Sturgeon are ancient creatures, first showing up in the fossil record nearly 200 million years ago. The current Family Acipenseridae, that contains the only two Virginia species of the 23 species, the Atlantic sturgeon A. oxyrhynchus and the shortnose sturgeon A. brevirostrum, has been around for 70 million years! Both species were once abundant in Virginia, but have suffered from overfishing and habitat loss to the point of near extinction; both are listed as Threatened and Endangered. Shortnose sturgeon may temporarily visit Virginia waters from other populations along the East Coast, but are essentially extinct in Virginia, with no viable spawning population left and very few records over the last several decades.
Shortnose sturgeon eating pellets with a white sucker
We currently house four shortnose sturgeon  here in our James River exhibit and also temporarily displayed Atlantics during our Jamestown exhibit, however they get so large we could not keep them long-term. Over the years, we have also transferred some shortnose sturgeon to other facilities such as the Maritime Museum in Norwalk to give our current animals more space. Sturgeons can get large and live a long time - females may get 60 + years old and over four feet long- so we need space to keep them comfortable for several decades to come. Currently, our sturgeon are approximately 36 - 40" long and nearly 12 years old. We obtained them as juveniles from a hatchery that raised them from Hudson River stock.

Sturgeon have 4 characteristic barbels beneath their snout 

Sturgeon have physical characteristics that make many visitors mistake them for a type of shark. They are not related, but the comparison has merit. Like sharks, sturgeon have a single dorsal (back) fin, and their tails are both heterocercal or asymmetrical (or the top fork is longer than the bottom). Sturgeon also have unscaled skin similar to a sharks, but sturgeons have bony scutes or plates along their bodies that sharks do not. Both are (mostly) cartilaginous and move in a similar sinuous manner. Despite the cosmetic similarities, sturgeons live a very different lifestyle than sharks.They are adapted to life along the bottom and use their fleshy tube-like mouths to suck prey from substrate, rather than having teeth and jaws like sharks. As seen in the videos, the sturgeon actually suck up much more than the food itself; they take in a mouthful of gravel along with whatever food is available and then spit out the inedible portion. They continually search for food and sift gravel, almost constantly on the move. To help them locate food, they have sensitive barbels just in front of their mouths that "smell" food, similar to catfish "whiskers".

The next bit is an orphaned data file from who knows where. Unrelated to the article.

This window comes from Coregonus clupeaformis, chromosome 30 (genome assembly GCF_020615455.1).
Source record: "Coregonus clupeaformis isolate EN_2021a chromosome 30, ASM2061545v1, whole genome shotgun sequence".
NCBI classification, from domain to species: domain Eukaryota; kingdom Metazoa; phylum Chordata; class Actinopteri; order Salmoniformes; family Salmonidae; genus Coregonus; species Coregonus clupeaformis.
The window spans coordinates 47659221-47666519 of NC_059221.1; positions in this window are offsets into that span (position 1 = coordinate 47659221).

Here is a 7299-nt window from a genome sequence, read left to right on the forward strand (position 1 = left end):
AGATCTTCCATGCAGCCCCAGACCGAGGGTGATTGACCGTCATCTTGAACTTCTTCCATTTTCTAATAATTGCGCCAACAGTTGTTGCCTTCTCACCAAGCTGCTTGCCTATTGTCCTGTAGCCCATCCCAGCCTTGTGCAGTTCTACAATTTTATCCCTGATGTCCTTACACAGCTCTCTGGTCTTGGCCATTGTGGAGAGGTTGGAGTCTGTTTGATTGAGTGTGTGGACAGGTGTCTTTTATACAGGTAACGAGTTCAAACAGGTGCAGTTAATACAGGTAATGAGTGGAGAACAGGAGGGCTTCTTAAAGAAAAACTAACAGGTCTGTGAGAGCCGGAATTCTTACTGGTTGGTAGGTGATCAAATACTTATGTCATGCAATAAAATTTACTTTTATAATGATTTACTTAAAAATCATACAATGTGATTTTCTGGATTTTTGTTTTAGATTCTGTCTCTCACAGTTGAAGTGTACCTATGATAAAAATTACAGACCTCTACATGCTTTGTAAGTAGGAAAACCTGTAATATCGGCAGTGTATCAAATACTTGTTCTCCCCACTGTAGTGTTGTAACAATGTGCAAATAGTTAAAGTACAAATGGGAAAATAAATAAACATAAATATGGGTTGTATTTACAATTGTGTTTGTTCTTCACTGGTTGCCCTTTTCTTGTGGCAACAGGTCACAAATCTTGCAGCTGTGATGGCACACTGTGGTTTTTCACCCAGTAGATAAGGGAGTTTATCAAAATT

Sturgeons have survived for millions of years but are facing long odds in the future. They grow slowly and mature very late, meaning it may take ten to fifteen years before the newly born young are even able to reproduce and twenty or thirty years before they join their parents as true reproductive adults. Further complicating matters, sturgeon are anadromous and need unblocked passages to even reach their traditional spawning grounds. If they can defy the odds and make it that far, an adult female can lay from 20,000 to 200,000 eggs based upon her size. These eggs are considered a delicacy to humans - Beluga (sturgeon) caviar costs over $2000 a pound! Unfortunately, human activity has altered the riverbanks to such a degree that viable spawning grounds are exceedingly rare because their eggs need clean silt-free gravel in which to develop.But these fascinating fish have outlived humans by millions of years, so they are obviously survivors. Lets just hope we havent yet pushed them past the point of no return. Come see our shortnose sturgeon in the flesh in our James River exhibit!